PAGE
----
By Terry Odell
When you write, you’re likely to be throwing a lot of obstacles in the paths of your characters. You’ll be giving them skills to solve their problems. Whether or not your readers will believe what they’re reading depends, to a great deal, on proper foreshadowing. Without proper foreshadowing, what you’ve got is a deus ex machina. A magical event that appears, implausibly, out of nowhere.
Prepare the reader. Johnny Carson said, “If they buy the premise, they’ll buy the bit.” So, you have to sell the premise early on. You can’t stop to explain a skill set at the height of the action. You have to show the character using those skills (or fears) early on, in a ‘normal’ setting.
Think about Raiders of the Lost Ark. If the movie had opened with Indy in the classroom, would viewers have “bought” that he was really capable of everything he’d have to do in the movie? No, but by showing him in the field in a life-and-death situation first, we’ll accept that he’s a lot more than a mild mannered college professor.
And, you have to be a bit of a magician. Think sleight-of-hand, although in this case, it’s more like “sleight-of-words.” No waving red flags. If readers stop to say, “Oh, that’s going to be important; I’d better remember it,” you’ve pulled them out of the story.
What are some ways to hide your clues while foreshadowing things to come?
Show the skill or event early on, in a different context. These Setup Scenes can occur throughout the book, and will foreshadow things to come.
An example from my When Danger Calls. Ryan, the hero, is in the midst of emotional turmoil. He’d confronted his father about removing all traces of Ryan’s mother after she died, as if his father didn’t care. Now, in this scene, his father hands him a box of mementos from his childhood:
Ryan leafed through the snapshots while he waited for the earth to start revolving again. He knew which one he wanted as soon as he saw it. He remembered the day it had been taken, right after he’d won third prize at the fair with Dynamite, his pony. He’d been so sure he’d get the blue ribbon and hadn’t wanted to pose for the family picture his grandfather insisted on taking. He was eight, Josh was eleven, and Lindy was barely out of toddlerhood, holding a wand of cotton candy. He saw the look in his mother’s eyes, as she looked at him, not the ribbon, not the camera. So proud, she’d made him feel like he’d won first prize after all.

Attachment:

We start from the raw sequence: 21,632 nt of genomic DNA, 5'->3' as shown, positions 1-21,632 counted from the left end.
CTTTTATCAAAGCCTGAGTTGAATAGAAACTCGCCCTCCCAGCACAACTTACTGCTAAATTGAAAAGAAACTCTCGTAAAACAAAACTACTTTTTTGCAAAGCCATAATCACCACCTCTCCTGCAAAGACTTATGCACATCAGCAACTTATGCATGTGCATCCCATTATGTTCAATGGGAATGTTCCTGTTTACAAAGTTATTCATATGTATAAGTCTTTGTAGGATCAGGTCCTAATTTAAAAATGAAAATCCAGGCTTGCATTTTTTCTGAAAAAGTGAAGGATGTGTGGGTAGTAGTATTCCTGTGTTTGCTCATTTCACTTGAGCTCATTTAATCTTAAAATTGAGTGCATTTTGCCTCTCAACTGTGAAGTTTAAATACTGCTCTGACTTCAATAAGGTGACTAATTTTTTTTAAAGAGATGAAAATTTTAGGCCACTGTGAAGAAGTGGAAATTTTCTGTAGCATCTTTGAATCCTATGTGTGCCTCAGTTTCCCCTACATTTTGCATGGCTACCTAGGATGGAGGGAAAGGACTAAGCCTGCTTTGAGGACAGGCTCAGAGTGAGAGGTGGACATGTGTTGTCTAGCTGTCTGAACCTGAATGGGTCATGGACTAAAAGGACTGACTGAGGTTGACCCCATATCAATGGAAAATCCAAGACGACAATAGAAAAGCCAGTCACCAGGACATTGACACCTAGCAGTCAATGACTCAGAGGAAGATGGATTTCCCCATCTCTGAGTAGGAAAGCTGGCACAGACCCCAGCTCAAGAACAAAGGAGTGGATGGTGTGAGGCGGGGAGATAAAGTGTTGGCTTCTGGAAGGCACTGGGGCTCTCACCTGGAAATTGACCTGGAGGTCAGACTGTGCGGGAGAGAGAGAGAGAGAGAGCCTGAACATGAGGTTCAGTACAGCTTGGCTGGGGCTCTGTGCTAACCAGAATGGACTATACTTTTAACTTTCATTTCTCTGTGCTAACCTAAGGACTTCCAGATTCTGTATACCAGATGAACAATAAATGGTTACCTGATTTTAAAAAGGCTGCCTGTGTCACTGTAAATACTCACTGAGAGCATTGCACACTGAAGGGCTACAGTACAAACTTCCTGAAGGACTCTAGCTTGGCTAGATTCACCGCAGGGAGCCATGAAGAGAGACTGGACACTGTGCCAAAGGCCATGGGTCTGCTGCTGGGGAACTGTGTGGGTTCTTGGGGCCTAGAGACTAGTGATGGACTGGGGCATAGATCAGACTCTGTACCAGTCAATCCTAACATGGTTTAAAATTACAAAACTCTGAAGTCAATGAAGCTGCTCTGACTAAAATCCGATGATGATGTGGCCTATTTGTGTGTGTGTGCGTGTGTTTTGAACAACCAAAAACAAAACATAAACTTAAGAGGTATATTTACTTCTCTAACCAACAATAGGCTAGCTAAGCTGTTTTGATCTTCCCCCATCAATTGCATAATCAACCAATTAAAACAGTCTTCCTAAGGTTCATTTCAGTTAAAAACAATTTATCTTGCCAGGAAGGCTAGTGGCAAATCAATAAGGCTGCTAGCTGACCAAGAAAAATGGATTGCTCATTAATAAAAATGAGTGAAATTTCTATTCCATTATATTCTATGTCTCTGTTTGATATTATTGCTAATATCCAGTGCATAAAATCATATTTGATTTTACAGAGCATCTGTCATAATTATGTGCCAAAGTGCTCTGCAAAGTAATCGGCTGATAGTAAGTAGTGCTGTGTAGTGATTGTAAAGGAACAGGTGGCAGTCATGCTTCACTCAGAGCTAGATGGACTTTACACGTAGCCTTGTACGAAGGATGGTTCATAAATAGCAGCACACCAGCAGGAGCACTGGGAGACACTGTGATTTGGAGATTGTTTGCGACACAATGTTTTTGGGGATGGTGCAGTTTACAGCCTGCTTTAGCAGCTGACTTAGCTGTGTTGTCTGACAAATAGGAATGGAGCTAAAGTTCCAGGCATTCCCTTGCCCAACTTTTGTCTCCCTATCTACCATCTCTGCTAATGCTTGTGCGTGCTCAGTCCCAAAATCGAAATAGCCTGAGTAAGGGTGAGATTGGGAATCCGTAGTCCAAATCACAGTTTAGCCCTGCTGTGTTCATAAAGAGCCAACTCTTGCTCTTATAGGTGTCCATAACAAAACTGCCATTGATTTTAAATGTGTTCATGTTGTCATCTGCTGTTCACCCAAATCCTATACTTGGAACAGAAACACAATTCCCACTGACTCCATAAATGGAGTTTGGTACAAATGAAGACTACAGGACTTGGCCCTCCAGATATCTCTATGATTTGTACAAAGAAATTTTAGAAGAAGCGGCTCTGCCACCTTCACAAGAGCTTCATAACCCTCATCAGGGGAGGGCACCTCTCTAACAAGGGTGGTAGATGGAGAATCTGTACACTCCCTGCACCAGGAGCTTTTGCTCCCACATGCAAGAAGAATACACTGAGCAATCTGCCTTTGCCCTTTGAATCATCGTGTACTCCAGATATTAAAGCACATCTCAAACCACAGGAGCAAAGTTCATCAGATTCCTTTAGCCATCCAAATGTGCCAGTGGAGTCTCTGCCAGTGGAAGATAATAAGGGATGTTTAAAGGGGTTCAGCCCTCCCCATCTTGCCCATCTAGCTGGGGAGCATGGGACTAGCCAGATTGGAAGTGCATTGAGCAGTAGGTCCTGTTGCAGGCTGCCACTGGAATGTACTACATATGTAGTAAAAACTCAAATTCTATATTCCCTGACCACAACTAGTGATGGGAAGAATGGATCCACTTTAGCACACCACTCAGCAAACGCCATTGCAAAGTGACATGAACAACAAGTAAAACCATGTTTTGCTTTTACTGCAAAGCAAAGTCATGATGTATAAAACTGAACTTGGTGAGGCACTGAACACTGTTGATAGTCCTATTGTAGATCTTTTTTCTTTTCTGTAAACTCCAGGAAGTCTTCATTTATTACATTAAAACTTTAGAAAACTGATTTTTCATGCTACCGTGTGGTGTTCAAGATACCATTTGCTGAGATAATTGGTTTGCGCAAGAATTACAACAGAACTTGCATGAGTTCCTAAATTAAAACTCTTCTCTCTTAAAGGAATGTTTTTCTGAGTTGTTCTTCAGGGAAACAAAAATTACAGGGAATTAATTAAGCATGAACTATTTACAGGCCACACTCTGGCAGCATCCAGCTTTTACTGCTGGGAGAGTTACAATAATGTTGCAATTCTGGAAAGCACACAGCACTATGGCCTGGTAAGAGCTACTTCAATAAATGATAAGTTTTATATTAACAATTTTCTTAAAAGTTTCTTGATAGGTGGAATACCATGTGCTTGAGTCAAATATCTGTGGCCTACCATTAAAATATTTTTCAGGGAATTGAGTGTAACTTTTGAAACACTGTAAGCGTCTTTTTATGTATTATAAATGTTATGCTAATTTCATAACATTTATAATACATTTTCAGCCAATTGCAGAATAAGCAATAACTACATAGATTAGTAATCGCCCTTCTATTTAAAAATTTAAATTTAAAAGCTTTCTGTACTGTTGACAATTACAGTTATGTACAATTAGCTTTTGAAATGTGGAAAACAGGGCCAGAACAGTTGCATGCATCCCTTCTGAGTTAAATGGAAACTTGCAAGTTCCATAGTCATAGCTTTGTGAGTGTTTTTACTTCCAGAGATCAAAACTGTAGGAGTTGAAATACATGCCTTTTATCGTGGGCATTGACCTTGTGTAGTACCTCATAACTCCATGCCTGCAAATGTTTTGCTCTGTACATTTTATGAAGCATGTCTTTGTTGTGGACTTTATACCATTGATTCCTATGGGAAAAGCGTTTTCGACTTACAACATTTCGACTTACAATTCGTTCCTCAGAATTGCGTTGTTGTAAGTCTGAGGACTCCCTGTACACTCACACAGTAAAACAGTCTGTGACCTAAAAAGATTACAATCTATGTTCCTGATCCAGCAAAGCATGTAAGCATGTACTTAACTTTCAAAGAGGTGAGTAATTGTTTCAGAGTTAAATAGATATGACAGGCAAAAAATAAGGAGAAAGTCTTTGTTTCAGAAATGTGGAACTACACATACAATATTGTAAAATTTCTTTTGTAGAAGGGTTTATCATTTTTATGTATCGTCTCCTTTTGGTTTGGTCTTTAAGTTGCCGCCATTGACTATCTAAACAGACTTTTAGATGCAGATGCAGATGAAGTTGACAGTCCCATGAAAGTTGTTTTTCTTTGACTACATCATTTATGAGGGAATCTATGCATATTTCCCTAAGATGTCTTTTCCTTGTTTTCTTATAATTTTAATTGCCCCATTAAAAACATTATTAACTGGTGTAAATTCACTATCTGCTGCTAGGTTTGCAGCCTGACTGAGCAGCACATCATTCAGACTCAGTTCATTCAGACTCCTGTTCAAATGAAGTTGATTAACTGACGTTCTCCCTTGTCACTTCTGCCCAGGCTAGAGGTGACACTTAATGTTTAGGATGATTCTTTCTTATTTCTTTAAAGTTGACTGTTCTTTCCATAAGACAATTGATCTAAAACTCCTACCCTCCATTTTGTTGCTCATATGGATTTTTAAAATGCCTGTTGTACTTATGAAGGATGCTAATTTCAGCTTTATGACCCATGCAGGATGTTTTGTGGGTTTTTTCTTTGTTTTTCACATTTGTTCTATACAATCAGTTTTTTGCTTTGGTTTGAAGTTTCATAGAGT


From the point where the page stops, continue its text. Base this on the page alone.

The reader sees this as a scene showing Ryan’s emotional history and relationship with his mother. But later, when Ryan is stuck with a couple of kids, and he braids their dolls’ hair, readers should accept it. Here’s that bit:
“Mr. Ryan knows how to braid hair,” Molly said. She twirled around, revealing her now-braided ponytail, neatly adorned with a blue ribbon. “He did our ponytails, and our Barbies’, too.”
Frankie peered above their heads where Ryan stood behind them, his face marked by a grin more sheepish than Cheshire.
“He gave mine two braids,” Susie said, handing her doll to Frankie.
Frankie made a show of scrutinizing all four coiffures. “Everyone looks beautiful.” To Ryan, she said, “Where did you pick that up?”
Molly chimed in. “On real horses. He used to braid their hair. For shows.”
Frankie smiled at Ryan, then got up and hugged the girls. “Well, that makes sense. Horses have real ponytails, don’t they?” She flipped their braids. “How about I fix you some sandwiches, and then Ryan and I need to talk.”
Stopping for Ryan to go back and explain about how he learned the skill would stop the action, even in a ‘quiet’ scene like this one.
The above example should show how even a “mundane” scene can be helped with subtle foreshadowing. When you’re writing, ask yourself if the details in the scene you’re writing are going to show up again, regardless of their significance. If the answer is “no” then you probably don’t need the details. Readers don’t want to waste time remembering things that won’t show up again.
From childhood, Terry Odell wanted to “fix” stories so the characters would behave properly. Once she began writing, she found this wasn’t always possible, as evidenced when the mystery she intended to write turned into a romance, despite the fact that she’d never read one. Odell prefers to think of her books as “Mysteries With Relationships.” She writes the Blackthorne, Inc. series, the Pine Hills Police series, and the Mapleton Mystery series. You can find her high (that’s altitude, of course—she lives at 9100 feet!) in the Colorado Rockies—or at her website, Facebook and Twitter.
What a comprehensive post, complete with explanations and examples. Thanks for the hard work on this.
Glad you found it useful, Staci
I find perspective on foreshadowing becomes very clear after the draft is finished and I read through it again. I’l often mark necessary foreshadowing on my notes in Scrivener as I go through, so as not to interrupt “writing to the end”. Love the author bio!
The absolute best discovery is that when you go back in edits, or when you start working on a new scene, you find that you’ve already laid the foreshadowing down — the subconscious is an amazing tool!
Yes! Totally agree.
Very good. I think the use of movie examples is helpful. We have become more visual absorbers of info, and a good screen example adds a lot.